In September 2015, the city of Vienna was thrust to the fore of the nascent EU migrant crisis as Austria threw open its borders and welcomed a raft of largely Syrian migrants from neighbouring Hungary. Between September and end of the year the city welcomed 300,000 refugees. As the state government procrastinated on how best to cope with the influx, a group of activist citizens set up Train of Hope – a pop-up help centre for the new arrivals based at the city’s main train station, the Hauptbahnhof. Martin Kornberger and colleagues from the WU Wien researched the phenomenon and believes that how they did so can be instructive for businesses looking to harness the power of the sharing economy.


So, Martin – what was special about the Train of Hope?

This was a disparate group of people who came together quickly to help to solve an urgent problem. It was a perfect example of people pulling together in a time of stress and potential crisis. The sheer numbers of people arriving in Vienna meant that the city’s infrastructure would struggle to cope. In a very short space of time, these citizens founded Train of Hope, used their own initiative to make it work and found a solution to this. It was an incredibly effective, well-organised operation that was developed outside of the traditional institutions that are normally responsible for these kinds of events – the government, the armed forces, police, etc…

What did Train of Hope provide?

It provided shelter, healthcare, food, water, translators, you name it. It started small, with individuals arriving at the station with cookies and bottles of water – but then grew to incorporate the elements most needed by the masses arriving.

How did these citizens organise themselves and spread the message?

They utilised social media – and this was the genius of it. They used the approach familiar to us through things such as AirBnB and Uber to find what they needed to make Train of Hope work and it became a platform where 3rd party expertise could get in touch to offer their services. Effectively people were saying ‘I can translate’ or ‘I have a washing machine’ and the Train of Hope worked to bring all these people together to make best use of their skills, expertise or possessions.

Did the Train of Hope work entirely outside the ‘system’ or did they work together with more official actors?

Initially, Train of Hope took over the situation from the authorities, and when the City of Vienna saw how effective Train of Hope was, they worked together with them, the military, Austrian Railways and the Red Cross to govern the situation. And this was one of the key observations from the research – a broader collective of actors can come together to share the governing of a crisis through the tools and mechanisms of the sharing economy. The sharing economy was reframed as the sharing of a moral concern where everyone worked together to organise resources and solve a problem through the use of a social platform.

So what can business learn from the example of Train of Hope?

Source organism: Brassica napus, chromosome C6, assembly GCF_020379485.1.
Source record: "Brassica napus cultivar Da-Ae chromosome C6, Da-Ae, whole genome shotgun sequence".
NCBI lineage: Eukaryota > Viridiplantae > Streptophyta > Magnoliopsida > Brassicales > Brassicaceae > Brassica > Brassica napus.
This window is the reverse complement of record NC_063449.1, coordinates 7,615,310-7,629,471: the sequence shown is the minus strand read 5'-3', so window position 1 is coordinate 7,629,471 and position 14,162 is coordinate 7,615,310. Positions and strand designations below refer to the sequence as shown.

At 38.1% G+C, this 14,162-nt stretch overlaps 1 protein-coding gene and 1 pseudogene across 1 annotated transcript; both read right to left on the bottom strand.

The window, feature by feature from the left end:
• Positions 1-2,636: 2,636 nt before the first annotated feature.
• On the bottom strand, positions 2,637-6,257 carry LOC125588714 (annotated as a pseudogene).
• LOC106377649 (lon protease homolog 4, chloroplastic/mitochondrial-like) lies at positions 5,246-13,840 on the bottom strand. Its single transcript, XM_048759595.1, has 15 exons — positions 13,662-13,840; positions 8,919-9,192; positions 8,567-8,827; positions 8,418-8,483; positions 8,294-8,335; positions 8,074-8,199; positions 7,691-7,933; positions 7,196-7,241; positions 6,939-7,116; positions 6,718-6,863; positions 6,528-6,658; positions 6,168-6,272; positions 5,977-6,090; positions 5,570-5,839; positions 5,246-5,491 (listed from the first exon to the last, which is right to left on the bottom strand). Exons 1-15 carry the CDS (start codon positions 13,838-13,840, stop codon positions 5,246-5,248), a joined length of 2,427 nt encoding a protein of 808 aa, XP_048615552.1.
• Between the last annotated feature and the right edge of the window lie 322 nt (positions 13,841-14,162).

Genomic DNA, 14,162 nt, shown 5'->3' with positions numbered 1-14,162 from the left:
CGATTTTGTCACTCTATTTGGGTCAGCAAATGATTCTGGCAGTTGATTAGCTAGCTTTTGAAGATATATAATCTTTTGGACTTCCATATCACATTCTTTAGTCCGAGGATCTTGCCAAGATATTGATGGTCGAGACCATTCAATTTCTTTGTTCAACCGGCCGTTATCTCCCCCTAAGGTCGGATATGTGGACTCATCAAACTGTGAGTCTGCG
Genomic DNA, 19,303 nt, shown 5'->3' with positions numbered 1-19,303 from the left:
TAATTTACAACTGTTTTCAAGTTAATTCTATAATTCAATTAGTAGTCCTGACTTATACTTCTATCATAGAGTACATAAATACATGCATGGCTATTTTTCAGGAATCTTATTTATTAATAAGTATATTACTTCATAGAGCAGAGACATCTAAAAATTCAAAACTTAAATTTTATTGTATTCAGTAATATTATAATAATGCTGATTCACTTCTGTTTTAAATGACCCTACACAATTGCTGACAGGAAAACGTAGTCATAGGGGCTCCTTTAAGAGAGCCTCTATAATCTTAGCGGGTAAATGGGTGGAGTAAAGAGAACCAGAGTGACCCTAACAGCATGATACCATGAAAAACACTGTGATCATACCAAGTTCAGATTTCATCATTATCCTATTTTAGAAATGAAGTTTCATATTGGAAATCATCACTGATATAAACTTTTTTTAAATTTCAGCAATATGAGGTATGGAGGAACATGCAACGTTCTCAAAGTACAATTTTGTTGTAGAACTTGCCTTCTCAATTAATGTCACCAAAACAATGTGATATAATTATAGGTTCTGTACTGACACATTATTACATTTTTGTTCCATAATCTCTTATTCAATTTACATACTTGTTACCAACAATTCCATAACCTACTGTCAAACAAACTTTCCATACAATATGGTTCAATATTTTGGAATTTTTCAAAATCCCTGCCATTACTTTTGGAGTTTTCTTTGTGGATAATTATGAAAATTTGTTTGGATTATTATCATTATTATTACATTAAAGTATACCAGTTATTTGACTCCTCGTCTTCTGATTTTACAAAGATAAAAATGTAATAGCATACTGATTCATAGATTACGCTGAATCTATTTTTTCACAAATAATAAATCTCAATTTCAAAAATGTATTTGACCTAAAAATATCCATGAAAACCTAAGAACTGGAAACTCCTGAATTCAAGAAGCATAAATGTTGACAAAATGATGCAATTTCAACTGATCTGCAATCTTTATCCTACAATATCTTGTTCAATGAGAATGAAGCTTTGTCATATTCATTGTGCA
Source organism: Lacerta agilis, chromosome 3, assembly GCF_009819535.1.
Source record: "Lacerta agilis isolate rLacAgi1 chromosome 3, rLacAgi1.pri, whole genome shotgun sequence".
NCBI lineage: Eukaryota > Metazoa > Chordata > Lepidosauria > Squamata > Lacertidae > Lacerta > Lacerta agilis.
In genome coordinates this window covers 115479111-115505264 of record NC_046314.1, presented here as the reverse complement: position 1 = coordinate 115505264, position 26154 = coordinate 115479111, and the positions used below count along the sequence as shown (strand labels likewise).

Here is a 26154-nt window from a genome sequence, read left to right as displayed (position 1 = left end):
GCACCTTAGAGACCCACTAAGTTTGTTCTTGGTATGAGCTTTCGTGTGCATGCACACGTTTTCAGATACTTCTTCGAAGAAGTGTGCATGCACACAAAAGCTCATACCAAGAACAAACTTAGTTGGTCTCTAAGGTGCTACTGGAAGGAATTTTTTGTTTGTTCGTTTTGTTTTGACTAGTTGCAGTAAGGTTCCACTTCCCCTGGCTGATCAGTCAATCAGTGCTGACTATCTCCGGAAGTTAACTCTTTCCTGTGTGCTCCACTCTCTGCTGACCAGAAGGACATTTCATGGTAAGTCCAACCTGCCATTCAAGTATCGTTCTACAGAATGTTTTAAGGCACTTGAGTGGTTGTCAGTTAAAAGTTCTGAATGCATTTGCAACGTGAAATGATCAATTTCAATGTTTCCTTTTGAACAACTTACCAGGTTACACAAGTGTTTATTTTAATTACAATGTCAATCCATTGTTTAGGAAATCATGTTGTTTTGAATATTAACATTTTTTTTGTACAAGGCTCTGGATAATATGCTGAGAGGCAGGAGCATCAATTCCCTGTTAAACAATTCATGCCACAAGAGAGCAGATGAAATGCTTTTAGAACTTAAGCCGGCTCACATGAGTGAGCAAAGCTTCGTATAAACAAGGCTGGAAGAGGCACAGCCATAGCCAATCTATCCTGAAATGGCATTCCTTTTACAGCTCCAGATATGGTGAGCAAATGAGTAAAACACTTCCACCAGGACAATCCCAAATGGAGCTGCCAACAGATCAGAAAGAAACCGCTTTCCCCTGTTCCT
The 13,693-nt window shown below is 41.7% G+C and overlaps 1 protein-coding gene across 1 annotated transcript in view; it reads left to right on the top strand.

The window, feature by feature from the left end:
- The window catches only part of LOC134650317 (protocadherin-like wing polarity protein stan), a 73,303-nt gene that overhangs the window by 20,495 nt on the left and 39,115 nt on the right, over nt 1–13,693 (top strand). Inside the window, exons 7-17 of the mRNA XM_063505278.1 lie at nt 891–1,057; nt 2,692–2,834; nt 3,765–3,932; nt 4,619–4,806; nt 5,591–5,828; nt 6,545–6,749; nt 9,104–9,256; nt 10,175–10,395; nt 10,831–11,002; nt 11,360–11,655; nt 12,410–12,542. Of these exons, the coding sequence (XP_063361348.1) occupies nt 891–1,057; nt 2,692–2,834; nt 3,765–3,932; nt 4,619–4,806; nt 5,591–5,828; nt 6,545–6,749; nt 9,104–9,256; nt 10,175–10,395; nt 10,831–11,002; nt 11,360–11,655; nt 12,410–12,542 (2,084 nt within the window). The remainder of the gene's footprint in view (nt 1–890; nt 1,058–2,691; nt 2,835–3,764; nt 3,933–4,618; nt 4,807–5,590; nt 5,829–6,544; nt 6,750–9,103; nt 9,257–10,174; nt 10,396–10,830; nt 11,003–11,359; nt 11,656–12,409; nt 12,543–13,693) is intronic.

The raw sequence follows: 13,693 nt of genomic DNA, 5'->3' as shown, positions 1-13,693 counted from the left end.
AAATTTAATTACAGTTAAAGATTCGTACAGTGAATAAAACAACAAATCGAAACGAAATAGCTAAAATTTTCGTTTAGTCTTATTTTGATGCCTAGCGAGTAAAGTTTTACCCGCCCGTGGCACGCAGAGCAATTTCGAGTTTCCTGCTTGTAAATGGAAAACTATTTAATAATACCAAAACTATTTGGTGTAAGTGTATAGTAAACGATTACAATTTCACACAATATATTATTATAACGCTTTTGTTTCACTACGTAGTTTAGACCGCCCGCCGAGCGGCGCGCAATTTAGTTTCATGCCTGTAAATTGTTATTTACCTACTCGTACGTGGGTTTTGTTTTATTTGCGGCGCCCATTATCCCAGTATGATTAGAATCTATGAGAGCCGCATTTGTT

Train of Hope was an asset-light organization with only a handful of full-time members; its power resided in its ability to mobilize underutilized assets of hundreds of thousands of citizens who shared their know-how, their homes, goods and much more. Train of Hope mediated access to and channelled the flow of resources through its digital platform onto the physical platforms of the railway station where refugees arrived. It developed interfaces, architectures of collaboration and decentralized evaluative infrastructure to manage activities performed by third parties. It represented a strong brand that citizens, politicians, business leaders and most importantly the refugees trusted.

Train of Hope’s efficacy was also related to technology, or more precisely: its clever use of the Internet. Sharing presumes searching for opportunities and matching them; through the Internet sharing and matching became scalable and in this sense sharing could become a mass phenomenon. In all these aspects Train of Hope resembled other sharing platforms.

When you consider all of this, Train of Hope offers a number of lessons for businesses or those looking to harness the power of technology and take advantage of the sharing economy.

Martin Kornerger, emlyon business school

Martin Kornberger

Professor of management innovation, I am an undisciplined mind: I received my PhD in Philosophy from the University of Vienna in 2002 and since then, I have held positions in strategy, organization theory, marketing and design at Universities in Australia, Austria, Denmark, Sweden, the UK and France. With one foot in the library and the other in the laboratory, my research and teaching focus on discovery of ideas and practices that stretch the imagination of managers and scholars alike. In a previous life, I co-founded the Sydney-based branding agency PLAY which has delivered brand strategies and experiences for well-known companies (PricewaterhouseCoopers, ISS, MINI, Adobe, GlaxoSmithKline, Kellog’s, Subaru, Jaguar…). Today, I apply my research for organizations such as Tetrapak, Deloitte and many others.

More information on Martin Kornberger:
• His CV online
• His blog
His ResearchGate Page

Further reading:

  • Kornberger, M., Meyer, R.E., Brandtner, C., Höllerer, M.A. (2017). When Bureaucracy Meets the Crowd : Studying “Open Government” in the Vienna City Administration. Organization Studies, 38 (2): 179-200. DOI: 10.1177/0170840616655496.
    Read abstract online